The SEC has approved FINRA’s proposal to amend the non-attorney representation rules.
As reported in SAA 2023-40 (Oct. 26), the authority on October 5 filed SR-FINRA-2023-013, Proposed Rule Change to Amend the Codes of Arbitration Procedure and Code of Mediation Procedure to Revise and Restate the Qualifications for Representatives in Arbitrations and Mediations. The text states that the intent is to amend the Codes to (ed: repeated verbatim; bullet format added):
- revise and restate the qualifications for representatives in arbitrations and mediations in the forum administered by FINRA Dispute Resolution Services (‘DRS’);
- disallow compensated representatives who are not attorneys from representing parties in the DRS forum;
- codify that a student enrolled in a law school participating in a law school clinical program or its equivalent and practicing under the supervision of an attorney may represent investors in the DRS forum; and
- clarify the circumstances in which any person, including attorneys, would be prohibited from representing parties in the DRS forum.
We had promised to provide further coverage in no. 40, but upon further review we opted to provide links here to some excellent analyses:
- FINRA Files to Limit Non-Lawyers’ Work on Arb Cases, ThinkAdvisor (Oct. 6, 2023)
- FINRA Proposes Revisions to Arbitration and Mediation Codes, Lexology (Oct. 11, 2023)
- FINRA Seeks to Limit Non-Lawyers From Representing Investors in Arbitration, AdvisorHub (Oct. 9, 2023)
We also covered the proposal in our October 25 blog post.
Rule Filing Published; Few Comments Received; Rule Approved
The proposal was published in the Federal Register on October 13 (Vol. 88, No. 197. P. 71051). Our editorial comment in no. 40 – “We imagine there will be many comments!” – was way off. Just five generally supportive comments were received, including letters from PIABA and the St. John’s Securities Arbitration Clinic. FINRA filed a two-page January 8 response to comments, urging approval. The SEC approved the rule changes in a 17-page January 11 Order.
Concerns for Claimants with Smaller Claims
“recognizes that some claimants with smaller claims who might have otherwise considered representation by a compensated NAR [non-attorney representative] may have more difficulty obtaining representation as a result of the proposed rule change. Similarly, claimants with smaller claims may incur additional costs to retain an attorney or risk worse outcomes by representing themselves at a hearing. However, these concerns are outweighed by the threat of harm, including harm to investors, presented by compensated NARs whose interactions with customers are not subject to professional standards of conduct. Furthermore, because compensated NARs represent only a small percentage (one percent) of parties in the DRS forum, the potential impact of the proposed rule change on representation within the DRS forum may be limited and is thus a reasonable way for FINRA to prevent potential harms caused by compensated NARs without unduly impacting representation within the DRS forum.”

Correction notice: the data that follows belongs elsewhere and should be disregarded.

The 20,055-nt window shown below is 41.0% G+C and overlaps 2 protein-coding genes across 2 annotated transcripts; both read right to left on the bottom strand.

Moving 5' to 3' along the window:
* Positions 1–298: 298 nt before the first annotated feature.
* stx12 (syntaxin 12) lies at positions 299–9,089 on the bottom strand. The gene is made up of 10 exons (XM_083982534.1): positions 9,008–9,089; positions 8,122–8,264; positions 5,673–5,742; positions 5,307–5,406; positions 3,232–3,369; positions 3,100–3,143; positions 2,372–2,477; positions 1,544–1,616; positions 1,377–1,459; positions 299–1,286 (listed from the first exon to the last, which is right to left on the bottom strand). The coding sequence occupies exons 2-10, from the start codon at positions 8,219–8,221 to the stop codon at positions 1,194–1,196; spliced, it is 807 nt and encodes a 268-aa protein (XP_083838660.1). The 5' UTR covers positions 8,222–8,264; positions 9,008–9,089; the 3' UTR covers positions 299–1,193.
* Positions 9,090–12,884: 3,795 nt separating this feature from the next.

Codification of Representation by Clinics
The Approval Order notes:
“Currently, a party in arbitration or mediation may be represented by a student enrolled in a law school participating in a law school clinical program or its equivalent and practicing under the supervision of an attorney. This practice, however, is not currently codified in the FINRA rulebook. Accordingly, parties may not be aware that this option is available when they are seeking representation. The proposed rule change should help make customers seeking to use the forum aware of this alternative option for representation. Similarly, it should also provide clarity to law school students and the attorneys that supervise them. Law school clinical programs lack the pecuniary incentive to engage in the conflicted conduct described above and are under the supervision of attorneys, thus helping to ensure that a customer’s representative is subject to professional standards of conduct. As such, the proposed rule change reasonably balances the needs of customers who might otherwise be unable to obtain legal representation with protecting parties from the conflicts associated with compensated NARs.”
(ed: Next is publication by FINRA of a Regulatory Notice setting the effective date.)